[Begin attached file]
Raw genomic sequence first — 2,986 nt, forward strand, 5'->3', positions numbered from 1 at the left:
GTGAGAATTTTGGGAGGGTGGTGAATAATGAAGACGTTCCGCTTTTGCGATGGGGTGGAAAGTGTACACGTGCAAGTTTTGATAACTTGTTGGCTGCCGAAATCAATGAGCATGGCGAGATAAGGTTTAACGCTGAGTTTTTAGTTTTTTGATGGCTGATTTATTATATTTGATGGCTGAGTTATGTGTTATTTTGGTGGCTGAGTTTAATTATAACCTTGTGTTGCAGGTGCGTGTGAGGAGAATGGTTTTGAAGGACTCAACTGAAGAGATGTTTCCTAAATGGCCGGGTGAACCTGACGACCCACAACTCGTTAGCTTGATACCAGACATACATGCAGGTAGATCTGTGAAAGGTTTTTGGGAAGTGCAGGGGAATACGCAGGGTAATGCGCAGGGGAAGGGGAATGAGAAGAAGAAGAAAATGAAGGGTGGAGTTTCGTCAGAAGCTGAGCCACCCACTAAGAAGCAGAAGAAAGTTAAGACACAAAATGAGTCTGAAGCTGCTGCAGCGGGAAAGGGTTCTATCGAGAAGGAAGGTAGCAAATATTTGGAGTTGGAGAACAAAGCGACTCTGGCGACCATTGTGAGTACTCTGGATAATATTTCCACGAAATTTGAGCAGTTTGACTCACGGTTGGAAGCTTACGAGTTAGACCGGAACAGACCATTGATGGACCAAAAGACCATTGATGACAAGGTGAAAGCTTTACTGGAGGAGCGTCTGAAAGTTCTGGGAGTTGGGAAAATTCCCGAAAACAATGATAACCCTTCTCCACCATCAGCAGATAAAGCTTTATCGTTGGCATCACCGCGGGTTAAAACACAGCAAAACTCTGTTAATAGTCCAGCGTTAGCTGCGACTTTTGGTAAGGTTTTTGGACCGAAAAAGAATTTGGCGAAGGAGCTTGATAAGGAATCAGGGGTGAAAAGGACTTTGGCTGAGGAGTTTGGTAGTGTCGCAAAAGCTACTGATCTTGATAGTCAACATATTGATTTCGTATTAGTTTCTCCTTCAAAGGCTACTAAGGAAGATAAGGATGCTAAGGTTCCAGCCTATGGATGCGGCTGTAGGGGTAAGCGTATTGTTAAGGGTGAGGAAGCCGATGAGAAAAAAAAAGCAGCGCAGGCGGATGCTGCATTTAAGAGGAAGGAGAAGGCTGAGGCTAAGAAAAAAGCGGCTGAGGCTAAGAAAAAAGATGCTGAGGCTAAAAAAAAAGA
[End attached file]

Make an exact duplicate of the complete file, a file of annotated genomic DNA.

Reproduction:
Raw genomic sequence first — 2,986 nt, forward strand, 5'->3', positions numbered from 1 at the left:
GTGAGAATTTTGGGAGGGTGGTGAATAATGAAGACGTTCCGCTTTTGCGATGGGGTGGAAAGTGTACACGTGCAAGTTTTGATAACTTGTTGGCTGCCGAAATCAATGAGCATGGCGAGATAAGGTTTAACGCTGAGTTTTTAGTTTTTTGATGGCTGATTTATTATATTTGATGGCTGAGTTATGTGTTATTTTGGTGGCTGAGTTTAATTATAACCTTGTGTTGCAGGTGCGTGTGAGGAGAATGGTTTTGAAGGACTCAACTGAAGAGATGTTTCCTAAATGGCCGGGTGAACCTGACGACCCACAACTCGTTAGCTTGATACCAGACATACATGCAGGTAGATCTGTGAAAGGTTTTTGGGAAGTGCAGGGGAATACGCAGGGTAATGCGCAGGGGAAGGGGAATGAGAAGAAGAAGAAAATGAAGGGTGGAGTTTCGTCAGAAGCTGAGCCACCCACTAAGAAGCAGAAGAAAGTTAAGACACAAAATGAGTCTGAAGCTGCTGCAGCGGGAAAGGGTTCTATCGAGAAGGAAGGTAGCAAATATTTGGAGTTGGAGAACAAAGCGACTCTGGCGACCATTGTGAGTACTCTGGATAATATTTCCACGAAATTTGAGCAGTTTGACTCACGGTTGGAAGCTTACGAGTTAGACCGGAACAGACCATTGATGGACCAAAAGACCATTGATGACAAGGTGAAAGCTTTACTGGAGGAGCGTCTGAAAGTTCTGGGAGTTGGGAAAATTCCCGAAAACAATGATAACCCTTCTCCACCATCAGCAGATAAAGCTTTATCGTTGGCATCACCGCGGGTTAAAACACAGCAAAACTCTGTTAATAGTCCAGCGTTAGCTGCGACTTTTGGTAAGGTTTTTGGACCGAAAAAGAATTTGGCGAAGGAGCTTGATAAGGAATCAGGGGTGAAAAGGACTTTGGCTGAGGAGTTTGGTAGTGTCGCAAAAGCTACTGATCTTGATAGTCAACATATTGATTTCGTATTAGTTTCTCCTTCAAAGGCTACTAAGGAAGATAAGGATGCTAAGGTTCCAGCCTATGGATGCGGCTGTAGGGGTAAGCGTATTGTTAAGGGTGAGGAAGCCGATGAGAAAAAAAAAGCAGCGCAGGCGGATGCTGCATTTAAGAGGAAGGAGAAGGCTGAGGCTAAGAAAAAAGCGGCTGAGGCTAAGAAAAAAGATGCTGAGGCTAAAAAAAAAGA